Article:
Several ancient Egyptian paintings depict grasses and thickets of grasses that can be interpreted as either Arundo donax or Phragmites australis (Germer 1985, 204*). The stems were made into panpipes. They also appear to have been used as a model for the design of certain columns.
In the New World, the shafts of Arundo donax were used not only in the manufacture of arrows but also as ritual objects. The poles for the prayer flags of the Huichols (cf. Lophophora williamsii) are made from Arundo donaxstems (per oral communication from Stacy Schaeffer). Today, Ecuadoran Indians still make panpipes from the stalks (Vickers and Plowman 1984, 13*). In Colombia, shamans wear the fronds as ear ornaments (Bristol 1965, 103*).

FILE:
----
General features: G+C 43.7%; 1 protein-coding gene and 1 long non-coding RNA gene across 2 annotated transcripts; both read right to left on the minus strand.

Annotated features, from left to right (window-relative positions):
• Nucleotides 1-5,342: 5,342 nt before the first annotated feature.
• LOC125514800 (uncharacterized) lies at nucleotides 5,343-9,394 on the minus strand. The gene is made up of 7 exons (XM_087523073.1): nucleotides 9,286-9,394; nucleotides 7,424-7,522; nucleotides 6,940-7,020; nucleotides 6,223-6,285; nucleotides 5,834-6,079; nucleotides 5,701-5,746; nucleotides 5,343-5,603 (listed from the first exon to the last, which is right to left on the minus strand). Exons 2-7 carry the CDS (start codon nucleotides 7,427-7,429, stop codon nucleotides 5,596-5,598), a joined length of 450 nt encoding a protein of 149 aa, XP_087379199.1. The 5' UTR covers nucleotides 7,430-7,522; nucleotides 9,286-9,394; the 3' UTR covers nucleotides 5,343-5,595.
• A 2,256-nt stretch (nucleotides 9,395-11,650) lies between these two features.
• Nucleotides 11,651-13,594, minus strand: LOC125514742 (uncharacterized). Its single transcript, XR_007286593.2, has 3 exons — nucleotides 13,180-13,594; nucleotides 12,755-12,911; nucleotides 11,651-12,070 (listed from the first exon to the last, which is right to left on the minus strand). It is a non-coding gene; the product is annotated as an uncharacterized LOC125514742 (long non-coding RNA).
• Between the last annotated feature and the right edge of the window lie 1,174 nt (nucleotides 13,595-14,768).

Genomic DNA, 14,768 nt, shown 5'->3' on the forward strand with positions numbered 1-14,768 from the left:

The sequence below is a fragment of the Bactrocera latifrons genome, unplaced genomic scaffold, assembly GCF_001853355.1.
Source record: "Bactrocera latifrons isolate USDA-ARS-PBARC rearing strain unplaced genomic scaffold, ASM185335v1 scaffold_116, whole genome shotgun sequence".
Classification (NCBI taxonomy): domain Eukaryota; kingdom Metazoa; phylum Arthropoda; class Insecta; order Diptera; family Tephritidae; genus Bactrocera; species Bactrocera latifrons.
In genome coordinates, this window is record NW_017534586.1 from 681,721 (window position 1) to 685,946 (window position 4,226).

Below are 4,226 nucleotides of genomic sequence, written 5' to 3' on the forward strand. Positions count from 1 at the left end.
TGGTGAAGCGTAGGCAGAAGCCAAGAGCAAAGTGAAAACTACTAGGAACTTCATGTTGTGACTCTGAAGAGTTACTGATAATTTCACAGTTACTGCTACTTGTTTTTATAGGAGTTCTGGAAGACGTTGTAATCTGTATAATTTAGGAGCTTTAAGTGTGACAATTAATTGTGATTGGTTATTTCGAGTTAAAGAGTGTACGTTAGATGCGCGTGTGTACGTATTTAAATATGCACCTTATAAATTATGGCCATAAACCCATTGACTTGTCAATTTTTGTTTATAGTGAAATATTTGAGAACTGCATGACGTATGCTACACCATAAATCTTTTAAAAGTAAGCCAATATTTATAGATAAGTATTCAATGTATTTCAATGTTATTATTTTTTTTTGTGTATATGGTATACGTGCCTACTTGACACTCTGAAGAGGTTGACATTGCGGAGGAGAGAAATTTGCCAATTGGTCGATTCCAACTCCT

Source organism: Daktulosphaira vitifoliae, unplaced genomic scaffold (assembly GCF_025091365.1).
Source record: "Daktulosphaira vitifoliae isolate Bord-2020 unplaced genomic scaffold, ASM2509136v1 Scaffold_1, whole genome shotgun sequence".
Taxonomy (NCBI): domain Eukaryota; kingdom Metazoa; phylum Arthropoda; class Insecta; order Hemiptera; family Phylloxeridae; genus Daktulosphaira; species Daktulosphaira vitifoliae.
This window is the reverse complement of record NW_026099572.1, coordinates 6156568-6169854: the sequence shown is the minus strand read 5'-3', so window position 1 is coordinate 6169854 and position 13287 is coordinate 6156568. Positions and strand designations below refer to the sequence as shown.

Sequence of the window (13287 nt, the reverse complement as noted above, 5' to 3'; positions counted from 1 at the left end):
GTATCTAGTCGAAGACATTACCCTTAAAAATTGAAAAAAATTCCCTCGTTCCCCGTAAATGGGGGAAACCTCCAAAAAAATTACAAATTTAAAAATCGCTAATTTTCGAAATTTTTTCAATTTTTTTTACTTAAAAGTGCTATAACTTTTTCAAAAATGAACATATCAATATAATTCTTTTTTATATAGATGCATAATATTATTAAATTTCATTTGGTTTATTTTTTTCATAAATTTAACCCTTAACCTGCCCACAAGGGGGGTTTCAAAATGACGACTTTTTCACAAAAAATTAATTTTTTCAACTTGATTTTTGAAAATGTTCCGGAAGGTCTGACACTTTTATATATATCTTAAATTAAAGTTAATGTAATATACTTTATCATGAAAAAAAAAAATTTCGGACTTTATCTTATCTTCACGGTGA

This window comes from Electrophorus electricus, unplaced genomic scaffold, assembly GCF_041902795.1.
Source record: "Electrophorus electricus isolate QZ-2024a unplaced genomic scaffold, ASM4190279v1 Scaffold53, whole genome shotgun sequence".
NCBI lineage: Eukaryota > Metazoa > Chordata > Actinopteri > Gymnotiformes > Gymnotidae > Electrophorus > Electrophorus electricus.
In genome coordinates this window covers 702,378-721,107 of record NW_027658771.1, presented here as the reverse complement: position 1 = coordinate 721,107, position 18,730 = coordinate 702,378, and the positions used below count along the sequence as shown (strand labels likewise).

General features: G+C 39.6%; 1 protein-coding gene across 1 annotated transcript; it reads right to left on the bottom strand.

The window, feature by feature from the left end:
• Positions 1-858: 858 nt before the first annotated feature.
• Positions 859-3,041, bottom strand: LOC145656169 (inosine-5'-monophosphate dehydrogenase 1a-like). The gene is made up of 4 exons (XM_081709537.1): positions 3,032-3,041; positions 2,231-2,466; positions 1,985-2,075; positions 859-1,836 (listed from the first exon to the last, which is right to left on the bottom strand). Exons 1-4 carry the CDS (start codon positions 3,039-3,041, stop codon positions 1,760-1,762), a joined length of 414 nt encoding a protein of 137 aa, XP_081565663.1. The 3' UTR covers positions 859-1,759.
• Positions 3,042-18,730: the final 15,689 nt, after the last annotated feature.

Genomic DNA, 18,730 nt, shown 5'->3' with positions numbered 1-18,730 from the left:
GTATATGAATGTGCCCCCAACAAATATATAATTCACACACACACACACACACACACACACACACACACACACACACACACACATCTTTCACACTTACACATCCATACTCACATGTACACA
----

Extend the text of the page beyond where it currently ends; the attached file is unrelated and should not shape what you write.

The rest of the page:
The rootstock was used in folk medicine primarily as a diuretic, i.e., an agent that promotes urination (Wassel and Ammar 1984).
In homeopathy, an essence of fresh root shoots called “Arundo mauritanica—water reed” was an important remedy around 1863 (Schneider 1974, 1:144f.*).
The rhizome contains at least five tryptamines: N,N-DMT, 5-MeO-DMT, bufotenine, dehydrobufotenine, and bufotenidine (DeKorne 1995, 27; Ghosal et al. 1969; Wassel and Ammar 1984). Little is known about other constituents.
According to Dioscorides, the flower tufts of Arundo donax—just like those of Phragmites australis—induce deafness if they get into the ear (1:114).
The reports about the effects of an ayahuasca analog made with Arundo donax are not very promising and do not encourage others to experiment: